Wednesday, June 23, 1999 Published at 10:48 GMT 11:48 UK
Sierra Leone cabinet post for Sankoh?
20,000 have died since fighting began in 1991
Rebel leader Foday Sankoh could end up with a ministerial position following peace talks in Sierra Leone.
Information Minister Julius Spencer told the BBC that the government does not have any objection in principle to Mr Sankoh, the leader of the Revolutionary United Front (RUF), receiving a cabinet post.
Mr Spencer added that a rebel request that Mr Sankoh be made vice-president was not possible because the country already had a democratically-elected deputy.
President Kabbah is reported to have offered the RUF three cabinet seats in exchange for peace.
Government sources say the rebels had demanded six cabinet posts, but mediators believe the rebels will accept the deal.
On Tuesday, the UN special representative to Sierra Leone, Francis Okelo, said a power-sharing agreement might be signed within days.
The offer followed a day of talks in the capital Freetown involving government leaders and senior African, British and American diplomats.
"The principle of the participation of the RUF has been accepted, but their level of participation is still posing a problem," he said.
The question of whether President Kabbah's government should share power with the RUF rebels has dominated debate since the peace talks began.
Some people want peace at any price, while others - especially in the capital, Freetown - are against the idea of the democratically-elected government sharing granting power to rebels who have committed widespread atrocities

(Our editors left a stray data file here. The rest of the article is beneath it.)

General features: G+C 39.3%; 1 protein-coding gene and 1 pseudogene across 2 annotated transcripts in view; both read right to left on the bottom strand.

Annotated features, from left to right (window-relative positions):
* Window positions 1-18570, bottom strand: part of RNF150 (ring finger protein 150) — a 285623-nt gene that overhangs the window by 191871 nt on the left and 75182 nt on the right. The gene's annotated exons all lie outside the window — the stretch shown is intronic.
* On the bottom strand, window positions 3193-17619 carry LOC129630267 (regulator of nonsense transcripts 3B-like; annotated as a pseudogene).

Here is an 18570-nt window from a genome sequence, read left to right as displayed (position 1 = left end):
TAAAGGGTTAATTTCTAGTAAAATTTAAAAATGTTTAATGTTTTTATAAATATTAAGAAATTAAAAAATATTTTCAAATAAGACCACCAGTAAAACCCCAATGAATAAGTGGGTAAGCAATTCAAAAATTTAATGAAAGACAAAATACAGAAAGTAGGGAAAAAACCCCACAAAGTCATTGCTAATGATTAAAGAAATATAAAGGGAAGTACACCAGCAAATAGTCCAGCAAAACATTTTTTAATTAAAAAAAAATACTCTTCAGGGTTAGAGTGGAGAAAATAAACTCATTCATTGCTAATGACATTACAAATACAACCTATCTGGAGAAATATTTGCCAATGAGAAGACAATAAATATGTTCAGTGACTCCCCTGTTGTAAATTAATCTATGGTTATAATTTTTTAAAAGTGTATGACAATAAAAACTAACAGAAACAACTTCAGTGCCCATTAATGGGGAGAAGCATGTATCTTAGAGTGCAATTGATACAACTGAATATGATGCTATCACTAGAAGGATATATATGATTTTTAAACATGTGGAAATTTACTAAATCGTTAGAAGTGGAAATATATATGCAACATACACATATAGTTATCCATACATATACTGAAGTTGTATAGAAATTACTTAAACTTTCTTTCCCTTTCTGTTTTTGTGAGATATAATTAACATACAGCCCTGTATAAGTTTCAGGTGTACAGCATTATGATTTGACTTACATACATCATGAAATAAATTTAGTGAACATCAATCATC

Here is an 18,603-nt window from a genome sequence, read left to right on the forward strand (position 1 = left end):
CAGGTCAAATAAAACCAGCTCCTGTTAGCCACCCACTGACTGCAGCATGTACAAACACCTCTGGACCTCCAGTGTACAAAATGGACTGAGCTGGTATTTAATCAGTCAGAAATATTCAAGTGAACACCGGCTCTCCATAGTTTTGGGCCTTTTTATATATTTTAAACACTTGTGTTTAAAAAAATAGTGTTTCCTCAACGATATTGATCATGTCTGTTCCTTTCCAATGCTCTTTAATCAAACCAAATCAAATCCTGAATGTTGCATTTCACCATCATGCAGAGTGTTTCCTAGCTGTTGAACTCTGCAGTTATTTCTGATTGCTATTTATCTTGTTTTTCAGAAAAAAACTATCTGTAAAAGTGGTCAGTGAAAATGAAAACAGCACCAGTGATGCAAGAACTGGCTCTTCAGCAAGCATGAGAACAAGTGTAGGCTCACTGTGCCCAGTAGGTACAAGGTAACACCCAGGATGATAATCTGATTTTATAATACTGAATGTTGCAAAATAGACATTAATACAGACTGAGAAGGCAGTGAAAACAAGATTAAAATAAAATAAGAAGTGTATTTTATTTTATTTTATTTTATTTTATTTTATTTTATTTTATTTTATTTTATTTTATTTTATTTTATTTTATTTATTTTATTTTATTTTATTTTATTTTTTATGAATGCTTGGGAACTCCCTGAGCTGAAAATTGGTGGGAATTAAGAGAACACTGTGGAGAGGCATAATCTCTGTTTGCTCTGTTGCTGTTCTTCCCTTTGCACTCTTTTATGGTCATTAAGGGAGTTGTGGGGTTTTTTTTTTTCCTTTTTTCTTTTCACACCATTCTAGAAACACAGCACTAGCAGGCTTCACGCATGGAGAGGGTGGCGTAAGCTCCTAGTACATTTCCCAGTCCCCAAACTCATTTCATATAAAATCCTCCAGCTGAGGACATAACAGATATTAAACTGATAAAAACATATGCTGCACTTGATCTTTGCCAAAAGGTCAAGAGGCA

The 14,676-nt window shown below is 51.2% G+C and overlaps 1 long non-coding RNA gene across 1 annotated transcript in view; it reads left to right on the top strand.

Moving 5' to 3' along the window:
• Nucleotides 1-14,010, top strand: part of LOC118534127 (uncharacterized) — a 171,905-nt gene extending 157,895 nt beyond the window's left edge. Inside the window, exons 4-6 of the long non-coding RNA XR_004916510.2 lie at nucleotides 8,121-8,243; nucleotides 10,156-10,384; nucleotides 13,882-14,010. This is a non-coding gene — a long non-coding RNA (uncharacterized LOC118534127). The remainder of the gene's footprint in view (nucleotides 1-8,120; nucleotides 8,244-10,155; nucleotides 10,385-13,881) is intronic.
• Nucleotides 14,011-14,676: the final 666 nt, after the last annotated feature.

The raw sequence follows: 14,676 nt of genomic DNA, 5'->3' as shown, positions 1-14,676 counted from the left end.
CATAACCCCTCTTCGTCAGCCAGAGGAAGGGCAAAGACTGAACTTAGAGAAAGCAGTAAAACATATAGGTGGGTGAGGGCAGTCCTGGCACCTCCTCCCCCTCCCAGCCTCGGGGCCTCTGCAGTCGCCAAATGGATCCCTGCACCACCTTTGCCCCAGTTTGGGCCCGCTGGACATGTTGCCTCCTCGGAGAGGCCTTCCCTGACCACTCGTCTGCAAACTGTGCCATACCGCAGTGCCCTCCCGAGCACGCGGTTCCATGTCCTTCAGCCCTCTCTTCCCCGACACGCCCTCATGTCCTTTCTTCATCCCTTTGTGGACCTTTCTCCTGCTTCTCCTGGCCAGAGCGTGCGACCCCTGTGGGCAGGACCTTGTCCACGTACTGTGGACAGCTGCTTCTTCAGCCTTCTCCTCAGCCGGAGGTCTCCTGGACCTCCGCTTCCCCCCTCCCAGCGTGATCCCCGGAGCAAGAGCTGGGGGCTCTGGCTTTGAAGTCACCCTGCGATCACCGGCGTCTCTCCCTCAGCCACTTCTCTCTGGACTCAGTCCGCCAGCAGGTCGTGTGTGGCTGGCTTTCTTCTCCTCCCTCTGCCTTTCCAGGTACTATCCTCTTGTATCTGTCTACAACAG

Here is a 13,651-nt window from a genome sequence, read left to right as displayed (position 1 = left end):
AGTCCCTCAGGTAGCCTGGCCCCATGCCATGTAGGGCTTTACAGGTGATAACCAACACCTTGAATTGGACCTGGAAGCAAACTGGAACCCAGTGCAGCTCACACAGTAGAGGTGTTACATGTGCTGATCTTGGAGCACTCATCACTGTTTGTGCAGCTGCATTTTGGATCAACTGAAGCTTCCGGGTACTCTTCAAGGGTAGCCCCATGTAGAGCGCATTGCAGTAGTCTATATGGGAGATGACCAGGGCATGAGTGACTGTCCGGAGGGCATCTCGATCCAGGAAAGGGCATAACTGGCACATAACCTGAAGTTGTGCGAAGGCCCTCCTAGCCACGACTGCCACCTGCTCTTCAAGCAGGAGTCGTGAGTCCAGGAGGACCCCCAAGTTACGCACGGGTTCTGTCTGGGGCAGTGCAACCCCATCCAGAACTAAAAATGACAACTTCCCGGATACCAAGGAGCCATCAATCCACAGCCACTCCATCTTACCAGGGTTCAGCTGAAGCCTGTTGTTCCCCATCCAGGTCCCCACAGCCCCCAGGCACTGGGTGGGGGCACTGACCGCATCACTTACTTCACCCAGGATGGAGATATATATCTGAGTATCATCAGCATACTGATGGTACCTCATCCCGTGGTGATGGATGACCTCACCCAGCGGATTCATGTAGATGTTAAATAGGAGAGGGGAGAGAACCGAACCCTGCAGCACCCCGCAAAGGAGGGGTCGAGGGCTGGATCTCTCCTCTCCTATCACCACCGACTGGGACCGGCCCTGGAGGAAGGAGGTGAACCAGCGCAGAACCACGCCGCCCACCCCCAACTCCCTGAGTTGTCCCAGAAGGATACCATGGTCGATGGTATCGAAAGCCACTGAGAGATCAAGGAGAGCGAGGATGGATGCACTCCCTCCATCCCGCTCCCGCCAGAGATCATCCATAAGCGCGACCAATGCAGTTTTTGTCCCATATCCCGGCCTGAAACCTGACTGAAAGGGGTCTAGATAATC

On Friday, Freetown was brought to a standstill by demonstrators opposed to making concessions to the rebels.
The RUF has waged war on successive governments in Sierra Leone since 1991.
Since the negotiations began in May, both sides have agreed to the release of prisoners of war behind enemy lines and to allow humanitarian aid to be distributed.
The release of Mr Sankoh, who was sentenced to death in October on treason charges, has also been agreed in principle.
But the future role of the Nigerian-led Ecomog intervention force, whose troops have been defending the government against rebels, remains to be resolved.
An estimated 20,000 people have died and half of Sierra Leone's 4.5 million inhabitants have been displaced since the start of fighting nine years ago.